I know that, to some, “social justice” is a scary word. A radical word. So, I was heartened to see how many people showed up early Sunday morning to attend a panel titled “Libraries Are Not Neutral Spaces: Social Justice Advocacy in Librarianship.”
Cory Eckert and Kendra Jones, two of the co-founders of Storytime Underground, spoke first. Eckert posited that libraries have never been neutral and that we make non-neutral decisions every day when we decide what we do and don’t promote in our libraries. Jones argued that, when planning holiday programming, librarians need to be mindful of the program’s potential to alienate patrons who don’t celebrate specific holidays.
Karen Jensen, of Teen Librarian Toolbox (TLT), shared ways to promote social justice in libraries that, like hers, might be resistant to the idea. Without using any words or signs, for example, Jensen created a Black Lives Matter display by highlighting books about African Americans. She let the books speak for themselves—and they flew off the shelf!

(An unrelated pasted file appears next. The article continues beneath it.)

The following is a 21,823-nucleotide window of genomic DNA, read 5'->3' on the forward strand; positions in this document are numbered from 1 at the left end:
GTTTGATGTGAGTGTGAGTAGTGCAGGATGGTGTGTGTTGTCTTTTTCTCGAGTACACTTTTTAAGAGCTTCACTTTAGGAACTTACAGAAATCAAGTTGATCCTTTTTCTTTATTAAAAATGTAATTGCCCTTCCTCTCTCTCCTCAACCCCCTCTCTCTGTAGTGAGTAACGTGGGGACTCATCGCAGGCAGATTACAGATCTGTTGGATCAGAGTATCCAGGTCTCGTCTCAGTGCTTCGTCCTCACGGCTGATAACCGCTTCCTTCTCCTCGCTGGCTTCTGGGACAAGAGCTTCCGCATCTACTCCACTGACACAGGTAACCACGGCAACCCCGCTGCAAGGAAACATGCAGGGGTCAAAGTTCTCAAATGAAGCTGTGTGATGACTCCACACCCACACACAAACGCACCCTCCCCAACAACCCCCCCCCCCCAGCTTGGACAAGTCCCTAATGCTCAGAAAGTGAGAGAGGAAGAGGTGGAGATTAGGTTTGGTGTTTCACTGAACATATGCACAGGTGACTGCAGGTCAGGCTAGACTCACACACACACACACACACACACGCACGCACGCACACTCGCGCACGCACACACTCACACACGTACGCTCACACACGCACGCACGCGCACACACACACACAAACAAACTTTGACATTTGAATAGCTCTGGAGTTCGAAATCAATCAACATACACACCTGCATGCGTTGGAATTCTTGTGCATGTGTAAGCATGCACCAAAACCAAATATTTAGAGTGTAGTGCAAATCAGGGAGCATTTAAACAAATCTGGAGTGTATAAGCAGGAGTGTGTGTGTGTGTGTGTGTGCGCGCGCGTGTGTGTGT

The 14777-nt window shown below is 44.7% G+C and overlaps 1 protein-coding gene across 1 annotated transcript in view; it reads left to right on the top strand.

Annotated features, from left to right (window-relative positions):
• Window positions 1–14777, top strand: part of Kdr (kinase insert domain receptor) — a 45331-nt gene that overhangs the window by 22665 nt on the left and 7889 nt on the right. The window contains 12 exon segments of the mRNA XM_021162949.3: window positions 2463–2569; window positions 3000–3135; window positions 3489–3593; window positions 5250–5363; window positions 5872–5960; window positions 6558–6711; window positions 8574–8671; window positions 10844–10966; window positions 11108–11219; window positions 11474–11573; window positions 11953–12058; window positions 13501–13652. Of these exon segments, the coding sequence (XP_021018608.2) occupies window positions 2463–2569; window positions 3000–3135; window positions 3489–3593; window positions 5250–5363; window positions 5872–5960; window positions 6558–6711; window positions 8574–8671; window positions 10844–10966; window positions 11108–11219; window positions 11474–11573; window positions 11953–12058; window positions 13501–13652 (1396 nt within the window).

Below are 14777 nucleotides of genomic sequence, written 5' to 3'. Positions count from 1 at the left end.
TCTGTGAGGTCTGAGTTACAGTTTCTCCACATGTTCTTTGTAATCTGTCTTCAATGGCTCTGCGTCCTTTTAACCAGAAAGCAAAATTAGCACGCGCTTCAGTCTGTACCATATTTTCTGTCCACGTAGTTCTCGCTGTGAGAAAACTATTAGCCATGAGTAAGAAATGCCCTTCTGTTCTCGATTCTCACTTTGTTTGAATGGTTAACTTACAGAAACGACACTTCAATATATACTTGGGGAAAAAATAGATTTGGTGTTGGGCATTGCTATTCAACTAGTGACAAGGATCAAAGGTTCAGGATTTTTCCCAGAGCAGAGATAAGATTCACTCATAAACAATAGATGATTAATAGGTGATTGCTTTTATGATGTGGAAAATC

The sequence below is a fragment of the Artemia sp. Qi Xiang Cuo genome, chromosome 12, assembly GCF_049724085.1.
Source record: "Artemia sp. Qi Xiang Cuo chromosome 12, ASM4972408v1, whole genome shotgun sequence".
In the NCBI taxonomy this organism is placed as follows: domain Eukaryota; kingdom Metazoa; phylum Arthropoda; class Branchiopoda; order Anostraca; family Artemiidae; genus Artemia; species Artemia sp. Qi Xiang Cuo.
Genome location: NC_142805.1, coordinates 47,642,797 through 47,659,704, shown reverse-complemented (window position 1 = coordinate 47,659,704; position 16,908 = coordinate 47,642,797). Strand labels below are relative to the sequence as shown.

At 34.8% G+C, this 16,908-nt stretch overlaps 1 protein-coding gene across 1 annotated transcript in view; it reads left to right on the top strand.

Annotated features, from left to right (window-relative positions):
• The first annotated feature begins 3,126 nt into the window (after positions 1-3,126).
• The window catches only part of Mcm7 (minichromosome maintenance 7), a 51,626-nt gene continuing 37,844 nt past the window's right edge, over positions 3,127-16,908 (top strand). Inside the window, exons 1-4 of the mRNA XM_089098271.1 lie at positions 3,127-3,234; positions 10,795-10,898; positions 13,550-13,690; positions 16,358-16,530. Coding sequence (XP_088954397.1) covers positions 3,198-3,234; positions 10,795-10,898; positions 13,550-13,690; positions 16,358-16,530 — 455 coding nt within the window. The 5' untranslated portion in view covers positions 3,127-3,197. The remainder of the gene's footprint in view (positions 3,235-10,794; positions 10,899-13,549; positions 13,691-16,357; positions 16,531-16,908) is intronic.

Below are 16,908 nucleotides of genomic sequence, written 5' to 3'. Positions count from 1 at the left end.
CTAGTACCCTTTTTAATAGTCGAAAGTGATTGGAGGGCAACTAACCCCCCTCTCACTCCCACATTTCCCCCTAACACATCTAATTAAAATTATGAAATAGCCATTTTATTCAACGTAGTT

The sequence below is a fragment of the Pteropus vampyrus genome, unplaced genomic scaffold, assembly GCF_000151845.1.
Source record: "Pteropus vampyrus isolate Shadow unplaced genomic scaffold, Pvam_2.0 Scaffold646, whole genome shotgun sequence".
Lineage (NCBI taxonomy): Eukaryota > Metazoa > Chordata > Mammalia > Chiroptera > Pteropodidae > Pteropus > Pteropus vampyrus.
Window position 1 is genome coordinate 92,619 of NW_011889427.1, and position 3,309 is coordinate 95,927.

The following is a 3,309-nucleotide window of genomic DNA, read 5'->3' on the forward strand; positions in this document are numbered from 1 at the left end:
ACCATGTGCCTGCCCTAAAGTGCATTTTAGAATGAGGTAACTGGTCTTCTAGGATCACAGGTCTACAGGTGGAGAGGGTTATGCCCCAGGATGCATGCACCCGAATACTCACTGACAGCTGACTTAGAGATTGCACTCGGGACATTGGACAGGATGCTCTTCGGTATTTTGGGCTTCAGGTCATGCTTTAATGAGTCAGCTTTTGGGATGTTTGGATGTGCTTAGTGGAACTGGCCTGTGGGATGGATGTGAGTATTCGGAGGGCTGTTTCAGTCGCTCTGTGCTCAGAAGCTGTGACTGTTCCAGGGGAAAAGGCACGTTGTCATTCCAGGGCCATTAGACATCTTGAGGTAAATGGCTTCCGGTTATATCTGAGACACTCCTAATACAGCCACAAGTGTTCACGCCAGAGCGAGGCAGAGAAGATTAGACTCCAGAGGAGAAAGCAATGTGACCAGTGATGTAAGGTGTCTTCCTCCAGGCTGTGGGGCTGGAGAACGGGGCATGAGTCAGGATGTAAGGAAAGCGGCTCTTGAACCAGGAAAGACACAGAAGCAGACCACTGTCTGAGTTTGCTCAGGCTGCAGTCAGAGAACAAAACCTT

Via recorded video, Dr. Debbie Reese, of American Indians in Children’s Literature (AICL), reminded us of the United States’ settler colonialism that stole Native lands. She also cast a critical eye on microaggresions that appear in library cataloging: while Christian texts are shelved in religion, Native religious texts are shelved in folklore.
Jessica Anne Bratt, co-founder of Libraries 4 Black Lives (L4BL), encouraged talking about race in storytime to both empower nonwhite patrons and open up a dialogue with white patrons. As with any other part of storytime, Bratt suggested that we first practice talking about race. “If you’re uncomfortable talking about race, your patrons will be too,” she said.
Dr. Nicole A. Cooke, from the University of Illinois iSchool, shared the ways in which she prepares her students for careers in librarianship through social justice-themed classes. She cautioned that taking diversity classes because they are “marketable” is the wrong approach. “It’s not good enough to check a box,” she said. When we learn about cultural competence, we need to do something about it.
There are so many ways to incorporate social justice into library work. What are your libraries doing now? What will you do next? The work continues.